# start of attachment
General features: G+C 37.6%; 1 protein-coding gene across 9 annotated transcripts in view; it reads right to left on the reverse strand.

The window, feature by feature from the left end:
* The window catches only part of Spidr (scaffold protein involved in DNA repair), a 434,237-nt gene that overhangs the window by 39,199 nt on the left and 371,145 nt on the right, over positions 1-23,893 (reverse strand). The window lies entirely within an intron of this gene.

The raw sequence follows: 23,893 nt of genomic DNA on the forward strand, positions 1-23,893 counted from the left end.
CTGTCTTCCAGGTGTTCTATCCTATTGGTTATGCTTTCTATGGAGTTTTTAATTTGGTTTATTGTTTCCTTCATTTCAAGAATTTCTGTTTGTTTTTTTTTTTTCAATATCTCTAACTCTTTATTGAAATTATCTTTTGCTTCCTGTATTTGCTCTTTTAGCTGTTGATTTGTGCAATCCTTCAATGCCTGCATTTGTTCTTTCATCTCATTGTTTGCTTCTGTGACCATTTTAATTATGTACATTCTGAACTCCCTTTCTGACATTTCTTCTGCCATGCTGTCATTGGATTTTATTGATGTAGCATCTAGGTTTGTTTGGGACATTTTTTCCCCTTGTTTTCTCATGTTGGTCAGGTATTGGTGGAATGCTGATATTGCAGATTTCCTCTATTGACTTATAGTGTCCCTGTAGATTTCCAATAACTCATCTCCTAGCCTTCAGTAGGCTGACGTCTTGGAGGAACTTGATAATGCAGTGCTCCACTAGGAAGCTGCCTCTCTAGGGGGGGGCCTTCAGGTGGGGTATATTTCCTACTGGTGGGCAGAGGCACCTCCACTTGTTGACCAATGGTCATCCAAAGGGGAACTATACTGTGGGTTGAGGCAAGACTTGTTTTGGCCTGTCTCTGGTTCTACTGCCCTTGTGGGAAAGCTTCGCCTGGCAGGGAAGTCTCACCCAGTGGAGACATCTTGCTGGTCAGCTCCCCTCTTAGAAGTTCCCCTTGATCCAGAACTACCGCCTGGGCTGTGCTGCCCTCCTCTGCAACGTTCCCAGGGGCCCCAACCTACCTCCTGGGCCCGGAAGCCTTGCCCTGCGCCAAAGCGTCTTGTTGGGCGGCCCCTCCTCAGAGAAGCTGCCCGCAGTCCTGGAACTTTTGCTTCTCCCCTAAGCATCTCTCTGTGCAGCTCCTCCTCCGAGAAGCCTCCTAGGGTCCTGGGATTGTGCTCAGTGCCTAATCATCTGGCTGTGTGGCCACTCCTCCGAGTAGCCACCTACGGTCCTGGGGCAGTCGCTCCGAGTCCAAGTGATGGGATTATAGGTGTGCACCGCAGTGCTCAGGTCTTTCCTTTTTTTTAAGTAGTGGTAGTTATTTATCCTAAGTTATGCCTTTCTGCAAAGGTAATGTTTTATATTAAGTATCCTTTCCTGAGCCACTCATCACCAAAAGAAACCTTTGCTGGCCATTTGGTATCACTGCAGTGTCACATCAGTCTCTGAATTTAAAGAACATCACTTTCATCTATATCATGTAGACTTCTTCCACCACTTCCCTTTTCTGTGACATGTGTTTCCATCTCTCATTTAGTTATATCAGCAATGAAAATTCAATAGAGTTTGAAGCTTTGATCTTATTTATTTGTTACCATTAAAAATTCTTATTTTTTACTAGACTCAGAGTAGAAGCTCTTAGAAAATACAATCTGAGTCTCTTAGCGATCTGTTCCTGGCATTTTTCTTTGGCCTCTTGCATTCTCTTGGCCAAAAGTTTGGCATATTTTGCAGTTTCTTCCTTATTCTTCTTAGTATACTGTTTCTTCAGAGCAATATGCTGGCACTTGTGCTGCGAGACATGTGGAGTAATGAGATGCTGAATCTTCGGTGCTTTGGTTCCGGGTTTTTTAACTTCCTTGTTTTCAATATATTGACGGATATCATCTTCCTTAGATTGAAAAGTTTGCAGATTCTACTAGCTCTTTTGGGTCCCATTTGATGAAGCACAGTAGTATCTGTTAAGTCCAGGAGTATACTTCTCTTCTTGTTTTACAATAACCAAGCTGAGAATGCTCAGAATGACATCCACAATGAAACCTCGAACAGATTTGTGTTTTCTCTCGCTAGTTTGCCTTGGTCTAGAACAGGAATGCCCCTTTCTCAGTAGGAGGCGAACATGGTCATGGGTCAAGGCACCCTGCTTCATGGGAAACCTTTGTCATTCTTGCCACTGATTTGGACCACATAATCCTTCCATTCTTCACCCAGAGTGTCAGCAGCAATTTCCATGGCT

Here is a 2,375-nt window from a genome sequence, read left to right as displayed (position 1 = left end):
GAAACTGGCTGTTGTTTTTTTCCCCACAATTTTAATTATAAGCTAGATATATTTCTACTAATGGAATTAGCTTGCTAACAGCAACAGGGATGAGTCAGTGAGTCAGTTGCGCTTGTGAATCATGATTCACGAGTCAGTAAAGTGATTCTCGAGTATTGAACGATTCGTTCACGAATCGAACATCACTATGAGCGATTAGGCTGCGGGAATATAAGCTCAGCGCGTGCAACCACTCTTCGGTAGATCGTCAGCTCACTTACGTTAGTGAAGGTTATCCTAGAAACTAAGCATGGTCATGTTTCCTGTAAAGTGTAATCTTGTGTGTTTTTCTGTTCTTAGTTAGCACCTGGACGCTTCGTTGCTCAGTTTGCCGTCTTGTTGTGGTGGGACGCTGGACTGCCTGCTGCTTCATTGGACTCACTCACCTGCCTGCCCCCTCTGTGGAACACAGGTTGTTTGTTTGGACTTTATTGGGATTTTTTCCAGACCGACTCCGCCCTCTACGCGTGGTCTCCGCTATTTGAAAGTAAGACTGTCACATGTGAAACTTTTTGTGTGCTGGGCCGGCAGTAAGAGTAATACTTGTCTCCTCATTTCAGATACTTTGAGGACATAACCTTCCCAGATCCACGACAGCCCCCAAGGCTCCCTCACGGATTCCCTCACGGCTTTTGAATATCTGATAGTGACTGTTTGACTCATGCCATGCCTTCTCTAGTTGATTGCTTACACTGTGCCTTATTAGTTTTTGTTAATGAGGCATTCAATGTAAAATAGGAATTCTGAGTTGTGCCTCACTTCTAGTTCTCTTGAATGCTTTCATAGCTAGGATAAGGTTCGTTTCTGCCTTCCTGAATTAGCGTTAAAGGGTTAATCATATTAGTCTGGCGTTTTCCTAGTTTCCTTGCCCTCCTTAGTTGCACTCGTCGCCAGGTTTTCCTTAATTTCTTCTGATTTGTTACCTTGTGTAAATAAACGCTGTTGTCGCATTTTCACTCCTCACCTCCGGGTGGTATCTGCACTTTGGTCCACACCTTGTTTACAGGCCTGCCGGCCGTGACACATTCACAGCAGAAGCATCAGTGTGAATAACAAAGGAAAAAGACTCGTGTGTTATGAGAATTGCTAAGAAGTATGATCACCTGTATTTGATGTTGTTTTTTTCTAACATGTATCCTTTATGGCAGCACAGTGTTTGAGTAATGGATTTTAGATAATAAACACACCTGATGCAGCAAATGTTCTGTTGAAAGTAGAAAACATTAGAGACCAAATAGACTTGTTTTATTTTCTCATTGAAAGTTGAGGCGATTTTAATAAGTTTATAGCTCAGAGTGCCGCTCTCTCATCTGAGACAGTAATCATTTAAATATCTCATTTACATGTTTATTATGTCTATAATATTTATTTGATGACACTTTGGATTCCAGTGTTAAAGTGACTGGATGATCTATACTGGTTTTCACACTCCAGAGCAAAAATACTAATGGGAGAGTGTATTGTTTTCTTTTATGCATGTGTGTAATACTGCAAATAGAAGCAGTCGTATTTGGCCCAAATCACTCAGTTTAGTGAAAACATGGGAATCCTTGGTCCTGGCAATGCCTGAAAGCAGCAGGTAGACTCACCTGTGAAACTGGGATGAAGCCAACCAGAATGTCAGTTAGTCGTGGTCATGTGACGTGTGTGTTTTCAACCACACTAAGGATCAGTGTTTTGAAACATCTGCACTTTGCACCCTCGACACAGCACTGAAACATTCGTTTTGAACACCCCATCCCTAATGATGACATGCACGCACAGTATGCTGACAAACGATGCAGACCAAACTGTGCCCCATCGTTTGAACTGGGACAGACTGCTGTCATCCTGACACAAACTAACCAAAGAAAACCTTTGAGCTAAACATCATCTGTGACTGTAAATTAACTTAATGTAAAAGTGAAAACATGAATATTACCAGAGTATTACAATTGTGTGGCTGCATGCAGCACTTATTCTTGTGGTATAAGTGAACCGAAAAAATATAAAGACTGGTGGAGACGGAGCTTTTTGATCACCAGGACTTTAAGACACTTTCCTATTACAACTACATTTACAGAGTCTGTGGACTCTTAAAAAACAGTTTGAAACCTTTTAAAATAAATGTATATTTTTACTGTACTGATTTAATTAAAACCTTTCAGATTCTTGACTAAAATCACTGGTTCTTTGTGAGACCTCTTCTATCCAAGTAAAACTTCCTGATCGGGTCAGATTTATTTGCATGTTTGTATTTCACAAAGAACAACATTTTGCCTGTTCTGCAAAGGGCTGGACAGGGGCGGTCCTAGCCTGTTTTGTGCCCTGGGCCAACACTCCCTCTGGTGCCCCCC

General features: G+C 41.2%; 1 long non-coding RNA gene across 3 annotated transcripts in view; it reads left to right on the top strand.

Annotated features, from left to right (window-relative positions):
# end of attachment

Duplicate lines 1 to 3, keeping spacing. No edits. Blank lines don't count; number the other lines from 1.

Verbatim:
General features: G+C 37.6%; 1 protein-coding gene across 9 annotated transcripts in view; it reads right to left on the reverse strand.

The window, feature by feature from the left end:
* The window catches only part of Spidr (scaffold protein involved in DNA repair), a 434,237-nt gene that overhangs the window by 39,199 nt on the left and 371,145 nt on the right, over positions 1-23,893 (reverse strand). The window lies entirely within an intron of this gene.